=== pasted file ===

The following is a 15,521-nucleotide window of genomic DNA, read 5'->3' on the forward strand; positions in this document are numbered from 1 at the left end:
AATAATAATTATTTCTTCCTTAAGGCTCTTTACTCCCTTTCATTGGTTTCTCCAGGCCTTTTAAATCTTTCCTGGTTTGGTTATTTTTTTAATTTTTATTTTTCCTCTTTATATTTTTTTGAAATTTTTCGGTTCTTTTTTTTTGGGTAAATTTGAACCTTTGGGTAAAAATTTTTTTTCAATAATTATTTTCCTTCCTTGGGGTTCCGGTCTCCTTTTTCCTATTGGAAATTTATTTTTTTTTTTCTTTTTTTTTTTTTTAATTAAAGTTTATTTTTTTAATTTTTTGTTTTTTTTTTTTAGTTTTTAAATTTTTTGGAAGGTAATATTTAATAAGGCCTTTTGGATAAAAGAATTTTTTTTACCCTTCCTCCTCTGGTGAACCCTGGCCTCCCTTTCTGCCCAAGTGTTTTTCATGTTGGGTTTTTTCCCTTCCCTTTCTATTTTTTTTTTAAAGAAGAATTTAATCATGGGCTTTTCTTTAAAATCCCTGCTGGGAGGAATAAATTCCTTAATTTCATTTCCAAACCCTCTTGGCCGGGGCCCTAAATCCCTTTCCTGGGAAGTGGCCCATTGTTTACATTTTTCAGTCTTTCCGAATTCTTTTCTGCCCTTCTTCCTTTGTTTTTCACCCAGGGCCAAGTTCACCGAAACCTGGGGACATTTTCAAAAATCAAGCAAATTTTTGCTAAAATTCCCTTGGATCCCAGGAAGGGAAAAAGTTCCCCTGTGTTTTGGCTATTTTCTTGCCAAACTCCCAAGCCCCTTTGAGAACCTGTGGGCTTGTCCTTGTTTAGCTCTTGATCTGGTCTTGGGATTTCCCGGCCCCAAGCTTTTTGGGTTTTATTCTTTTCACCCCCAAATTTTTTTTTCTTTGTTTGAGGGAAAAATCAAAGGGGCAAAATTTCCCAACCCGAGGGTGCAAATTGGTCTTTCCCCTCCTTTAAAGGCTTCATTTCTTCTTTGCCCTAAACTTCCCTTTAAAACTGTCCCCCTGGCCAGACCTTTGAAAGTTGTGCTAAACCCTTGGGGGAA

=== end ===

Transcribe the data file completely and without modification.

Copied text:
The following is a 15,521-nucleotide window of genomic DNA, read 5'->3' on the forward strand; positions in this document are numbered from 1 at the left end:
AATAATAATTATTTCTTCCTTAAGGCTCTTTACTCCCTTTCATTGGTTTCTCCAGGCCTTTTAAATCTTTCCTGGTTTGGTTATTTTTTTAATTTTTATTTTTCCTCTTTATATTTTTTTGAAATTTTTCGGTTCTTTTTTTTTGGGTAAATTTGAACCTTTGGGTAAAAATTTTTTTTCAATAATTATTTTCCTTCCTTGGGGTTCCGGTCTCCTTTTTCCTATTGGAAATTTATTTTTTTTTTTCTTTTTTTTTTTTTTAATTAAAGTTTATTTTTTTAATTTTTTGTTTTTTTTTTTTAGTTTTTAAATTTTTTGGAAGGTAATATTTAATAAGGCCTTTTGGATAAAAGAATTTTTTTTACCCTTCCTCCTCTGGTGAACCCTGGCCTCCCTTTCTGCCCAAGTGTTTTTCATGTTGGGTTTTTTCCCTTCCCTTTCTATTTTTTTTTTAAAGAAGAATTTAATCATGGGCTTTTCTTTAAAATCCCTGCTGGGAGGAATAAATTCCTTAATTTCATTTCCAAACCCTCTTGGCCGGGGCCCTAAATCCCTTTCCTGGGAAGTGGCCCATTGTTTACATTTTTCAGTCTTTCCGAATTCTTTTCTGCCCTTCTTCCTTTGTTTTTCACCCAGGGCCAAGTTCACCGAAACCTGGGGACATTTTCAAAAATCAAGCAAATTTTTGCTAAAATTCCCTTGGATCCCAGGAAGGGAAAAAGTTCCCCTGTGTTTTGGCTATTTTCTTGCCAAACTCCCAAGCCCCTTTGAGAACCTGTGGGCTTGTCCTTGTTTAGCTCTTGATCTGGTCTTGGGATTTCCCGGCCCCAAGCTTTTTGGGTTTTATTCTTTTCACCCCCAAATTTTTTTTTCTTTGTTTGAGGGAAAAATCAAAGGGGCAAAATTTCCCAACCCGAGGGTGCAAATTGGTCTTTCCCCTCCTTTAAAGGCTTCATTTCTTCTTTGCCCTAAACTTCCCTTTAAAACTGTCCCCCTGGCCAGACCTTTGAAAGTTGTGCTAAACCCTTGGGGGAA